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Collaboration of AMPK and PKC to induce phosphorylation of Ser413 on PIP5K1B resulting in decreased kinase activity and reduced PtdIns(4,5)P2 synthesis in response to oxidative stress and energy restriction.van den Bout, Iman; Jones, David R; Shah, Zahid H; Halstead, J; Keune, Willem-Jan; Mohammed, S; D'Santos, C; Divecha, Nullin (2013-11-01)The spatial and temporal regulation of the second messenger PtdIns(4,5)P2 has been shown to be crucial for regulating numerous processes in the cytoplasm and in the nucleus. Three isoforms of PIP5K1 (phosphatidylinositol 4-phosphate 5-kinase), A, B and C, are responsible for the regulation of the major pools of cellular PtdIns(4,5)P2. PIP5K1B is negatively regulated in response to oxidative stress although it remains unclear which pathways regulate its activity. In the present study, we have investigated the regulation of PIP5K1B by protein phosphorylation. Using MS analysis, we identified 12 phosphorylation sites on PIP5K1B. We developed a phospho-specific antibody against Ser413 and showed that its phosphorylation was increased in response to treatment of cells with phorbol ester, H2O2 or energy restriction. Using inhibitors, we define a stress-dependent pathway that requires the activity of the cellular energy sensor AMPK (AMP-activated protein kinase) and PKC (protein kinase C) to regulate Ser413 phosphorylation. Furthermore, we demonstrate that PKC can directly phosphorylate Ser413 in vitro. Mutation of Ser413 to aspartate to mimic serine phosphorylation decreased both PIP5K1B activity in vitro and PtdIns(4,5)P2 synthesis in vivo. Our studies show that collaboration between AMPK and PKC dictates the extent of Ser413 phosphorylation on PIP5K1B and regulates PtdIns(4,5)P2 synthesis.
Identification of nuclear phosphatidylinositol 4,5-bisphosphate-interacting proteins by neomycin extraction.Lewis, A; Sommer, Lilly; Arntzen, M; Strahm, Y; Morrice, N; Divecha, Nullin; D'Santos, C; PROBE Proteomics Platform, Department of Biomedicine, University of Bergen, Bergen, Norway. (2011-02)Considerable insight into phosphoinositide-regulated cytoplasmic functions has been gained by identifying phosphoinositide-effector proteins. Phosphoinositide-regulated nuclear functions however are fewer and less clear. To address this, we established a proteomic method based on neomycin extraction of intact nuclei to enrich for nuclear phosphoinositide-effector proteins. We identified 168 proteins harboring phosphoinositide-binding domains. Although the vast majority of these contained lysine/arginine-rich patches with the following motif, K/R-(X(n= 3-7)-K-X-K/R-K/R, we also identified a smaller subset of known phosphoinositide-binding proteins containing pleckstrin homology or plant homeodomain modules. Proteins with no prior history of phosphoinositide interaction were identified, some of which have functional roles in RNA splicing and processing and chromatin assembly. The remaining proteins represent potentially other novel nuclear phosphoinositide-effector proteins and as such strengthen our appreciation of phosphoinositide-regulated nuclear functions. DNA topology was exemplar among these: Biochemical assays validated our proteomic data supporting a direct interaction between phosphatidylinositol 4,5-bisphosphate and DNA Topoisomerase IIα. In addition, a subset of neomycin extracted proteins were further validated as phosphatidyl 4,5-bisphosphate-interacting proteins by quantitative lipid pull downs. In summary, data sets such as this serve as a resource for a global view of phosphoinositide-regulated nuclear functions.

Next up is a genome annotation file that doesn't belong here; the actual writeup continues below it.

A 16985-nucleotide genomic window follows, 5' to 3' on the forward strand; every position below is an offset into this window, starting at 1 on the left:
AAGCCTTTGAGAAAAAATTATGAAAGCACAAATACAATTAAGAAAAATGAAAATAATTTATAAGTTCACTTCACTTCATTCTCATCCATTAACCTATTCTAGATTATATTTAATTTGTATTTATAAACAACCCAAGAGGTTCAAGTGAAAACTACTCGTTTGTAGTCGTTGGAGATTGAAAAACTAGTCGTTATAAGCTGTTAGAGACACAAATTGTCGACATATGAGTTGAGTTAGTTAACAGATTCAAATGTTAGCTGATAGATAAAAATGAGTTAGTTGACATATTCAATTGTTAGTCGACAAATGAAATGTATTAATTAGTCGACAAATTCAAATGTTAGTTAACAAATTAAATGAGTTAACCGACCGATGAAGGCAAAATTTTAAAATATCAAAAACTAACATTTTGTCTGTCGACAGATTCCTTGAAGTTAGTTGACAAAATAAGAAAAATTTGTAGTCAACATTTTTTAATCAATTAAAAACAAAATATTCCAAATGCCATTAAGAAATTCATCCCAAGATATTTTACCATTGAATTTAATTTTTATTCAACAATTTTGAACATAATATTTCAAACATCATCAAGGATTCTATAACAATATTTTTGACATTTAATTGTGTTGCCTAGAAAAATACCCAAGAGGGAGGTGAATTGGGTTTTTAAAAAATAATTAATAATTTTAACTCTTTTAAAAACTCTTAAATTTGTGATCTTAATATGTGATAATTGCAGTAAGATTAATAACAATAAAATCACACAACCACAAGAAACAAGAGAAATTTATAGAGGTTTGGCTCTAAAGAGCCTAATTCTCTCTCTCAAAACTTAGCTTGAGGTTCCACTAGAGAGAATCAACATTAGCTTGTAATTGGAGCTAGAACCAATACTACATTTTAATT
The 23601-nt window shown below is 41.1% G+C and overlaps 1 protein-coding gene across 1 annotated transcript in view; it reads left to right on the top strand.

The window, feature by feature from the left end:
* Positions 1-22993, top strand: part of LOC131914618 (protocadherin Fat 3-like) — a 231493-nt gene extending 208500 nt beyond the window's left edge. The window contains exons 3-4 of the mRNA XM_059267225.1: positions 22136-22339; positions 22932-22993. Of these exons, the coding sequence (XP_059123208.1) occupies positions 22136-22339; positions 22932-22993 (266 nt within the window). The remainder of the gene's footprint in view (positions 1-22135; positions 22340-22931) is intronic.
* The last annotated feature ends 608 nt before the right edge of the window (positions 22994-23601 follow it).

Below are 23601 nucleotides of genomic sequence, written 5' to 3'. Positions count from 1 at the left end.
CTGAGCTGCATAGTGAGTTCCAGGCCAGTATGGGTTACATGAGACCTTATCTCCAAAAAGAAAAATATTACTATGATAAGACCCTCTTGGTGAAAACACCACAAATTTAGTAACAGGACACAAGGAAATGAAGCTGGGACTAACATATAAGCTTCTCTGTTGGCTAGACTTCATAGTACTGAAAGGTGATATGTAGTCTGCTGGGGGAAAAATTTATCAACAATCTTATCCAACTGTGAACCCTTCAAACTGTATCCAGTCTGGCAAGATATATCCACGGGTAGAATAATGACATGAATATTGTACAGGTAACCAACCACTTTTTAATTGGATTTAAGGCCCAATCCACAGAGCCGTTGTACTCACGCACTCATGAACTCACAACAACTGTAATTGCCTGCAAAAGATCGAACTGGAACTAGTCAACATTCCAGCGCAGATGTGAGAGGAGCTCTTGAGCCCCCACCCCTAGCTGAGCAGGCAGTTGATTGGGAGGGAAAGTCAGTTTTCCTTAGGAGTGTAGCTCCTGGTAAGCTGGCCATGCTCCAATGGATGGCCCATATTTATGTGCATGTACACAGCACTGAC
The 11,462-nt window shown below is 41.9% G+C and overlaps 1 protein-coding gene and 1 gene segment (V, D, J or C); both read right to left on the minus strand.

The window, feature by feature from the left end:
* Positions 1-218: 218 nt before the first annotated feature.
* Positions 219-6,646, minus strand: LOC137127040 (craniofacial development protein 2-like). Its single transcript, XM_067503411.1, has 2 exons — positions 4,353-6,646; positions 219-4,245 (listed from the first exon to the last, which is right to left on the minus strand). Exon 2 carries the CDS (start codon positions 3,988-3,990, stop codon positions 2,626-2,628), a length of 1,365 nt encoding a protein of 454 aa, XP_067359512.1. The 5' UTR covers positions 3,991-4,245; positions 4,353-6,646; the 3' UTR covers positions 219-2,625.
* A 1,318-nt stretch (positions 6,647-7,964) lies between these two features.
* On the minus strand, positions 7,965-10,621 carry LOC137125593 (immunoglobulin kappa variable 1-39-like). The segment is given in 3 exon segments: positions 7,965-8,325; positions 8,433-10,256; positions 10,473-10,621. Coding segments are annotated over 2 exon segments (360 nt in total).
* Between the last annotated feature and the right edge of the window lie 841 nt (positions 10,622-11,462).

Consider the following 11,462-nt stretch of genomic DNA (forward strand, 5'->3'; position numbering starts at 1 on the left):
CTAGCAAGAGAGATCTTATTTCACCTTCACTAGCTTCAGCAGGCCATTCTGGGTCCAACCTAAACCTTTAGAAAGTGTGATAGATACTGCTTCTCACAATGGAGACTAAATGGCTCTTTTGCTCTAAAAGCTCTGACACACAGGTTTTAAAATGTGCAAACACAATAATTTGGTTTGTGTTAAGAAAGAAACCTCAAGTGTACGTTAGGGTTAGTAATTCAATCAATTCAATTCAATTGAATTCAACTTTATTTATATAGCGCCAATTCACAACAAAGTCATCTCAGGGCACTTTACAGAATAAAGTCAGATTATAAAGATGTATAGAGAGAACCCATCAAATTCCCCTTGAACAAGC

Nuclear phosphoinositides and their impact on nuclear functions.Shah, Zahid H; Jones, David R; Sommer, Lilly; Foulger, Rebecca; Bultsma, Yvette; D'Santos, C; Divecha, Nullin; Cancer Research UK Inositide Laboratory, Paterson Institute for Cancer Research, Wilmslow Road, Manchester, M20 4BX, UK. (2013-09-24)Polyphosphoinositides (PPIn) are important lipid molecules whose levels are deregulated in human diseases such as cancer, neurodegenerative and in metabolic syndromes. PPIn are synthesised and degraded by an array of kinases, phosphatases and lipases which are localised to various subcellular compartments and are subject to regulation in response to both extra- and intracellular cues. Changes in the activities of enzymes that metabolise PPIn lead to changes in the profiles of PPIn in different sub-cellular compartments. Understanding how subcellular PPIn are regulated and how they impact on downstream signaling is critical to understand their roles in human diseases. PPIn are present in the nucleus, and their levels are changed in response to various stimuli, suggesting that they may serve to regulate specific nuclear functions. However, the lack of nuclear downstream targets has hindered the definition of which pathways nuclear PPIn impact on. Over recent years targeted and global proteomic studies have identified a plethora of potential PPIn interacting proteins involved in many aspects of transcription, chromatin remodeling and mRNA maturation suggesting that PPIn signaling within the nucleus represents a largely unexplored novel layer of complexity in the regulation of nuclear functions. This article is protected by copyright. All rights reserved.